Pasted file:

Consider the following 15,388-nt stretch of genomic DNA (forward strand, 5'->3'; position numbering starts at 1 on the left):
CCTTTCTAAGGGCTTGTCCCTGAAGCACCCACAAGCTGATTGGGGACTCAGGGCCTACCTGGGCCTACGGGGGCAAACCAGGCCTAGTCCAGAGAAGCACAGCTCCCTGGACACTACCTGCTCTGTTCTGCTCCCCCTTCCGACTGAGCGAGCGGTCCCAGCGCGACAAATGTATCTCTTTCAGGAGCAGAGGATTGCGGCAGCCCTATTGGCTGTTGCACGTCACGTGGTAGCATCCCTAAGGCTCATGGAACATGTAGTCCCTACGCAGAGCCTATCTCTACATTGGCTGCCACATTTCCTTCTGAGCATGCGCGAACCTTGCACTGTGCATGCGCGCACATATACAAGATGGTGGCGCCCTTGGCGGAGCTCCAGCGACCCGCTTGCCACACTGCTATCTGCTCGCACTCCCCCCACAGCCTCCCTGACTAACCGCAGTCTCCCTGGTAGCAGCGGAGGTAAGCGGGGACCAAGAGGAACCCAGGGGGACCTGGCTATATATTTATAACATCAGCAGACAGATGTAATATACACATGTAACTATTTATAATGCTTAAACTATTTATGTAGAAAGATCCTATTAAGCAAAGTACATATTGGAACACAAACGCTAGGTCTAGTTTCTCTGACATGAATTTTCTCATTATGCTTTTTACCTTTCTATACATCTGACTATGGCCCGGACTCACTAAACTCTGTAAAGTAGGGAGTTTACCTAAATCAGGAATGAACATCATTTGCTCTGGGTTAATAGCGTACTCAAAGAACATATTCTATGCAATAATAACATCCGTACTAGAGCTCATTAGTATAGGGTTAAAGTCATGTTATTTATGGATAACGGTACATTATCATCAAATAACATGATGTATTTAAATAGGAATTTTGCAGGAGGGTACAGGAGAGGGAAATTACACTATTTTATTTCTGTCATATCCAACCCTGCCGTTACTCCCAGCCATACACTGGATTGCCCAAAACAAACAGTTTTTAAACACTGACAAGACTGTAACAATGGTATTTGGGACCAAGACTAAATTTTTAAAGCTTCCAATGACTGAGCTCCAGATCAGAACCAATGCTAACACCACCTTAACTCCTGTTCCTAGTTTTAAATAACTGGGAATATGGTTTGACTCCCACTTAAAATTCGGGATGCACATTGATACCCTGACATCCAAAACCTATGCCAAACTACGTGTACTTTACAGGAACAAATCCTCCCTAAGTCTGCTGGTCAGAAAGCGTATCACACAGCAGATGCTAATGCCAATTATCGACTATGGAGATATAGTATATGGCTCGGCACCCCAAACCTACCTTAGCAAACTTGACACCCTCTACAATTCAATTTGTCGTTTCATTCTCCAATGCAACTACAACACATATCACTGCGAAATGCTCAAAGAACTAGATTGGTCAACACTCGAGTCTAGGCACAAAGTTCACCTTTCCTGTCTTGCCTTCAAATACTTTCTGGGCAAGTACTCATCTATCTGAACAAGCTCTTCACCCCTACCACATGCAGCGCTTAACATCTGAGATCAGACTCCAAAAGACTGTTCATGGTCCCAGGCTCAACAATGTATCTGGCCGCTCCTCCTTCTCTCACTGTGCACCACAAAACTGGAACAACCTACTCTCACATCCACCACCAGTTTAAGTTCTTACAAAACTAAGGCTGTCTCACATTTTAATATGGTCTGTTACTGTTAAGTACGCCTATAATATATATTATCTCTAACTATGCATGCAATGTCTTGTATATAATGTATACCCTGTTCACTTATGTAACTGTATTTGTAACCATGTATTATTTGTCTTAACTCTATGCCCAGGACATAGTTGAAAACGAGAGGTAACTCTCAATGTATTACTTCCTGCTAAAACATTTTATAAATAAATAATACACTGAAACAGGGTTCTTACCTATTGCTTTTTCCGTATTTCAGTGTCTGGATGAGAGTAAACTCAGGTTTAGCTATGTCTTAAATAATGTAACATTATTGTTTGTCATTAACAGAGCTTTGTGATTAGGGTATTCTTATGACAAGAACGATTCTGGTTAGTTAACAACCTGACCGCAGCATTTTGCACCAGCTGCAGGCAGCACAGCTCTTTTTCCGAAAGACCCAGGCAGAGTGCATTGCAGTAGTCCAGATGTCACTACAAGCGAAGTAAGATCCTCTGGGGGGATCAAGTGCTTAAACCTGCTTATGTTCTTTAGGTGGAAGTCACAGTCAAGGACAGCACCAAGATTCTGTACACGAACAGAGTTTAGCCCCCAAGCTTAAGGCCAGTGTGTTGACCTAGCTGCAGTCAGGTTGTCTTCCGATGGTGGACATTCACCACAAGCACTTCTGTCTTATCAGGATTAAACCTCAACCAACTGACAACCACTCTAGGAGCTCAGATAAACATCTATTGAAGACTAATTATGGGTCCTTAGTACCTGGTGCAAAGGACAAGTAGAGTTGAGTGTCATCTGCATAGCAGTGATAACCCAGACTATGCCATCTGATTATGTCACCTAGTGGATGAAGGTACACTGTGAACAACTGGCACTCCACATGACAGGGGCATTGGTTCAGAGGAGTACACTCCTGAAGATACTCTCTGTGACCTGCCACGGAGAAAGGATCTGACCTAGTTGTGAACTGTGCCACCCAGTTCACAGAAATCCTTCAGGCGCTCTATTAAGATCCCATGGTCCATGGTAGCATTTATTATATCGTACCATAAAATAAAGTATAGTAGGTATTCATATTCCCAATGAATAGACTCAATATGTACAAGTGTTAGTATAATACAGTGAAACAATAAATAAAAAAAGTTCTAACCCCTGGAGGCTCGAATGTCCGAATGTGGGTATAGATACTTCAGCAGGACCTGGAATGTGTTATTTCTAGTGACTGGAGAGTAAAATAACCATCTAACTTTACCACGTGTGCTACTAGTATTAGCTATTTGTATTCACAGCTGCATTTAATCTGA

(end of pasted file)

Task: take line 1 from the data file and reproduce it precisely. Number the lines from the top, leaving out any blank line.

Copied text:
Consider the following 15,388-nt stretch of genomic DNA (forward strand, 5'->3'; position numbering starts at 1 on the left):